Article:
The first Republican presidential debate of the 2016 election cycle did not showcase one winner, but some candidates did stand out from the rest of the crowded field of 17.
With two debates occurring on Aug. 6, there was plenty of opportunity for candidates to gain much-needed traction for their campaigns or fall into obscurity. During the earlier debate at 5 p.m. featuring the seven candidates with the lowest poll numbers, it is clear the winner was businesswoman and 2010 California U.S. Senate candidate Carly Fiorina.
Fiorina, the lone woman on the Republican side, dominated the conversation following the debate. In a poll taken shortly after the first debate by Fox News, Fiorina led the seven-way race with 83 percent of the vote. Her increased support likely has to do with her stellar performance at the debate, where she seemed to answer each question with specifics and intelligence.
The winner of the primetime debate at 9 p.m., featuring the 10 higher-polling candidates, was not as clear. Ohio Gov. John Kasich and Florida Sen. Marco Rubio are being seen as the leaders of the pack in post-debate analysis from many political strategists and media outlets.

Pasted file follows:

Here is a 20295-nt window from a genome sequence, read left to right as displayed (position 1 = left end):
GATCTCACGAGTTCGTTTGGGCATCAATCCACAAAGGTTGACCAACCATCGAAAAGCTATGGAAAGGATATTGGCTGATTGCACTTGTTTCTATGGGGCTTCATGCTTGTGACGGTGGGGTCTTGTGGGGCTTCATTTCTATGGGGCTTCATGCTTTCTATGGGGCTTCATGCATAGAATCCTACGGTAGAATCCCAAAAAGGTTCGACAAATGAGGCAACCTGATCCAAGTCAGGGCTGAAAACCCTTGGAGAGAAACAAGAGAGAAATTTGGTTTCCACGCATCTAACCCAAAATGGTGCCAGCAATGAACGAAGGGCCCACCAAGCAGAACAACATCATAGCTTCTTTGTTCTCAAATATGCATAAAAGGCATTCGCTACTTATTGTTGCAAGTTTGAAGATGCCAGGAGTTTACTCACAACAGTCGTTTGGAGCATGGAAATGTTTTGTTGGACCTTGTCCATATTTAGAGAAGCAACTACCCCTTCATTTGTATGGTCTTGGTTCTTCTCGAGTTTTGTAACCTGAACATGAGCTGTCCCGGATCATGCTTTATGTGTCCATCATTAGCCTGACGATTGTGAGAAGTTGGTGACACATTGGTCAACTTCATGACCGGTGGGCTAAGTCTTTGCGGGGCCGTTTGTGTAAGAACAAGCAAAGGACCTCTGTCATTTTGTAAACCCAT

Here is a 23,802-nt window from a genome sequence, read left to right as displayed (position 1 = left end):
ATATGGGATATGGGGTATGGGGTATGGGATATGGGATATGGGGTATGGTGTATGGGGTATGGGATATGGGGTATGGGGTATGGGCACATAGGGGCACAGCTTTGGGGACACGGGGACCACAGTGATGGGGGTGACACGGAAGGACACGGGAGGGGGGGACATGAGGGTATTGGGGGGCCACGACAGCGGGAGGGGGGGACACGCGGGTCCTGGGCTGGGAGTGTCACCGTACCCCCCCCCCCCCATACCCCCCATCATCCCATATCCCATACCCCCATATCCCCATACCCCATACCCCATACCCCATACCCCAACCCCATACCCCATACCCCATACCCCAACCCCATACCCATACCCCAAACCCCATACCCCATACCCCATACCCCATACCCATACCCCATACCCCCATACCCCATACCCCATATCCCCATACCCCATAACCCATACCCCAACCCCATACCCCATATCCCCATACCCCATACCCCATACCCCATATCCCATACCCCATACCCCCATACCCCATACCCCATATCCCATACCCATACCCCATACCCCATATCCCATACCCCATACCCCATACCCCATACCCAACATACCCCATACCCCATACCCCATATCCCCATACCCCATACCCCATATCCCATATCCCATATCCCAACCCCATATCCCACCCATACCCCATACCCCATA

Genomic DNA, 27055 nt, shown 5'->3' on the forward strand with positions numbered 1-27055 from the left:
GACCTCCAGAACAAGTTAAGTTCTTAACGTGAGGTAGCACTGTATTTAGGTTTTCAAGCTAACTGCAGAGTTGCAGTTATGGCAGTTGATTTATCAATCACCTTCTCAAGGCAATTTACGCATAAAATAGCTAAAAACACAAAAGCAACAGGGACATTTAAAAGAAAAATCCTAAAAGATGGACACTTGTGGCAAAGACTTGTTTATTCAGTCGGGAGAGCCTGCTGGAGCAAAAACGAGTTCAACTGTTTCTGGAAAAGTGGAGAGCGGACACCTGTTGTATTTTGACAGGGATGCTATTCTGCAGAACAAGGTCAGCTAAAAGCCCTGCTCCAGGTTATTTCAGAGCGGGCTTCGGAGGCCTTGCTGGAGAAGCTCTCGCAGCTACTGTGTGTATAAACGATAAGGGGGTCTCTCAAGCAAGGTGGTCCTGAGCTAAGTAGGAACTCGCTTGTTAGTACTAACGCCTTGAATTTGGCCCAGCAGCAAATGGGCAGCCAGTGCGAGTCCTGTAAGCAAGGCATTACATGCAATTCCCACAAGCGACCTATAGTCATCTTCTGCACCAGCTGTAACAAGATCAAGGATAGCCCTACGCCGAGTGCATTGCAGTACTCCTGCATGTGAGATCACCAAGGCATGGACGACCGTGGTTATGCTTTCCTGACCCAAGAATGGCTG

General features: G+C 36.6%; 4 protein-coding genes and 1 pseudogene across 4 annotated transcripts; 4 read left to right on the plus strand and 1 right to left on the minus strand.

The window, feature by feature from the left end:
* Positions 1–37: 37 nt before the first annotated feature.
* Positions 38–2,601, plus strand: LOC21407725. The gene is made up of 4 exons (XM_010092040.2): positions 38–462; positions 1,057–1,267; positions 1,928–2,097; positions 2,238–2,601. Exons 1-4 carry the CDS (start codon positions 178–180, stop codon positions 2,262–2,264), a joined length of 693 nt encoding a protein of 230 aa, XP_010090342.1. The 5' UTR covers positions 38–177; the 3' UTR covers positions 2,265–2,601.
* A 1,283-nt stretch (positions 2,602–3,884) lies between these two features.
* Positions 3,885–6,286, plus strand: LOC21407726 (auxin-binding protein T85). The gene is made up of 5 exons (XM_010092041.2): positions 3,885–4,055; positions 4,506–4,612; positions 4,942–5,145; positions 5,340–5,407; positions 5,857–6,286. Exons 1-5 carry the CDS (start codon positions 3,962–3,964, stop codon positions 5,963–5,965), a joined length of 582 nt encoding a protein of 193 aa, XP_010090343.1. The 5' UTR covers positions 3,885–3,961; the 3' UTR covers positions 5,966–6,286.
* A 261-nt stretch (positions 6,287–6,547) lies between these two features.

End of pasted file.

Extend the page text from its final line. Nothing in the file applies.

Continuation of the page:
Former Florida Gov. Jeb Bush and businessman Donald Trump are receiving mediocre responses, while some are praising New Jersey Gov. Chris Christie, Dr. Ben Carson, and Wisconsin Gov. Scott Walker for their performances.
While body language, showmanship and a strong message are key factors in winning a debate, nothing is more telling of a victor than the headlines the day following the debate. For example, Christie’s confrontation with Sen. Rand Paul of Kentucky over Paul’s attacks on National Security Agency (NSA) data collection methods is one of the debate's most talked-about moments, with many saying that Paul came up short in the battle.
“When you’re sitting in the subcommittee just blowing hot air about this, you can say things like that,” Christie said directly to Paul.
“I know you gave President [Barack] Obama a big hug, and if you want to give him a big hug again, go ahead,” Paul shot back.
Trump’s comments towards moderators Chris Wallace and Megyn Kelly also have some criticizing the Fox News broadcasters for their “gotcha” questioning on Trump’s past comments towards women, his failed business ventures, and his past positions supporting universal health care and donations to the Clinton Foundation.
Others, however, have praised the moderators for their no-nonsense line of questioning.
The next Republican debate will be broadcasted by CNN on Sept. 16 and may feature new candidates into the first “tier.” Many analysts expect Fiorina to move up significantly in the polls, while those who did not perform as well or did not receive much attention in the first debate may lose ground.
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